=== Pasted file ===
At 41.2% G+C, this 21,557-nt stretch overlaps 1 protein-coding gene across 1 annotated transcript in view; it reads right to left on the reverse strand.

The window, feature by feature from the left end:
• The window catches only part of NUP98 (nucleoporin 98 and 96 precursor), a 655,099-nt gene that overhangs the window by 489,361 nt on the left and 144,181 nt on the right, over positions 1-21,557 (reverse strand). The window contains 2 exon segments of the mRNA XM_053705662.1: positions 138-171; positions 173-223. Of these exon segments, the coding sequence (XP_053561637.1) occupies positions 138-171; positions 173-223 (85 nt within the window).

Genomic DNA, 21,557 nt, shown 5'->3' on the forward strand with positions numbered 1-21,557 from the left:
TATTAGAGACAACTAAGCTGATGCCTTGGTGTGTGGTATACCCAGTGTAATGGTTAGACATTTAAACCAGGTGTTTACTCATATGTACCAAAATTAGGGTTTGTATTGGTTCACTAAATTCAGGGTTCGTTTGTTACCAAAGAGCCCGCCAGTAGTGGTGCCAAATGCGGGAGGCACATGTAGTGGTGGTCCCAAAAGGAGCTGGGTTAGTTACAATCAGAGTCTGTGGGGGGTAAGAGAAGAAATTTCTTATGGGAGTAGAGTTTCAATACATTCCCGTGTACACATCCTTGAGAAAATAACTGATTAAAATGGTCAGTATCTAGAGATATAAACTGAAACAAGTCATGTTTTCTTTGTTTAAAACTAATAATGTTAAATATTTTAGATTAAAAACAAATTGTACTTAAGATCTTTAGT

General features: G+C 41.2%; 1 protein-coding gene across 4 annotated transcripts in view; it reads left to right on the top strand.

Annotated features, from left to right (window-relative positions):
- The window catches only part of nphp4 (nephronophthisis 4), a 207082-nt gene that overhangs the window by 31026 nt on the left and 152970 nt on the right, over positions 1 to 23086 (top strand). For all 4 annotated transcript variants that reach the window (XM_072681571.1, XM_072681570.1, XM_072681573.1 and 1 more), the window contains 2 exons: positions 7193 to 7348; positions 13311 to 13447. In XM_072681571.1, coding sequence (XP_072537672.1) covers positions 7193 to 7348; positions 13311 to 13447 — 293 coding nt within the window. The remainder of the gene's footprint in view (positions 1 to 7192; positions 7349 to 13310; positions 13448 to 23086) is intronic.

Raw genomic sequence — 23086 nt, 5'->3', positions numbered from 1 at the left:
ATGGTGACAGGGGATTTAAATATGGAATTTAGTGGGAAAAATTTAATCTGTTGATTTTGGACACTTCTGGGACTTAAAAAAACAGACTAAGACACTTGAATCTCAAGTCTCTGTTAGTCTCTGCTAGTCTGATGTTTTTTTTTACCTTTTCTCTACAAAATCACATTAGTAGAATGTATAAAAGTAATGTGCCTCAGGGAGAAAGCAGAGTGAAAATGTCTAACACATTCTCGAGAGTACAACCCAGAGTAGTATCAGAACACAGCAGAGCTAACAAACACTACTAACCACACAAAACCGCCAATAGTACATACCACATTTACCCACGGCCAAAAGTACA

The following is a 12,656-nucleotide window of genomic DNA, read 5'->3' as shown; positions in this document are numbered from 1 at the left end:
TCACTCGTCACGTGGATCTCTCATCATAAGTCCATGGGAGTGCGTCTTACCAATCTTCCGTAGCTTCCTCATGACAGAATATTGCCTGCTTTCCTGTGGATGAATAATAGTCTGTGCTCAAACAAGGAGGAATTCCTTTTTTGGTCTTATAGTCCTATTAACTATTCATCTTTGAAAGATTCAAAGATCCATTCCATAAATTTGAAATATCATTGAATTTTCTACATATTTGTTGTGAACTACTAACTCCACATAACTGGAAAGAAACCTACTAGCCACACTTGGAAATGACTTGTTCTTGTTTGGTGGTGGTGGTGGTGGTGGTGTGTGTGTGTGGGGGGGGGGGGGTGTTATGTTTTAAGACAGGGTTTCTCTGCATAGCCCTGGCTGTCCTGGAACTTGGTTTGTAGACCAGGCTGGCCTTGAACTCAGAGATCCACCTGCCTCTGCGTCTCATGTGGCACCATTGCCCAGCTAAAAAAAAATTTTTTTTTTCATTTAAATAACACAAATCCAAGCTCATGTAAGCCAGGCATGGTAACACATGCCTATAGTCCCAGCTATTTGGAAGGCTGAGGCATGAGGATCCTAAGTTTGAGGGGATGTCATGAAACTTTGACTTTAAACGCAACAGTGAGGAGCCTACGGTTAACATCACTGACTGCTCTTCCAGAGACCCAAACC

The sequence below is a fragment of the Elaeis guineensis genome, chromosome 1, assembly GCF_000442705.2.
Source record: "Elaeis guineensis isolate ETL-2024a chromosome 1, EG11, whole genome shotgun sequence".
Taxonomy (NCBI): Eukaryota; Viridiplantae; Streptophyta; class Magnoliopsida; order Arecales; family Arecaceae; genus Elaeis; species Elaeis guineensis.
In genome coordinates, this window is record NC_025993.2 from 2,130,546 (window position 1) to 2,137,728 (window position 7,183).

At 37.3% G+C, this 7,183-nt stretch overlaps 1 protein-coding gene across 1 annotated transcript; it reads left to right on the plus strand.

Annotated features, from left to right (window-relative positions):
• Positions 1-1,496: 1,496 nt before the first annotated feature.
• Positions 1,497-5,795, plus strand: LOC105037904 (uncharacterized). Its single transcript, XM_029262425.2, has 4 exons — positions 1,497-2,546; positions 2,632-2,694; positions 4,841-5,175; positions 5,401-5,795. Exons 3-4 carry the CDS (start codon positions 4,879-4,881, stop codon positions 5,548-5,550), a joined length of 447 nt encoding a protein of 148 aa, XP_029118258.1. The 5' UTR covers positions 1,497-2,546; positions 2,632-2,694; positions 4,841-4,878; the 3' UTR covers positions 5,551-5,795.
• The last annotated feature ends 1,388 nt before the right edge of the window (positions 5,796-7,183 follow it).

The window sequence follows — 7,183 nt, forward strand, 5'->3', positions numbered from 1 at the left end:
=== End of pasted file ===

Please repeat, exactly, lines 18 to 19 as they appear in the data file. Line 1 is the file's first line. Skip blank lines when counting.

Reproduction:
Annotated features, from left to right (window-relative positions):
• Positions 1-1,496: 1,496 nt before the first annotated feature.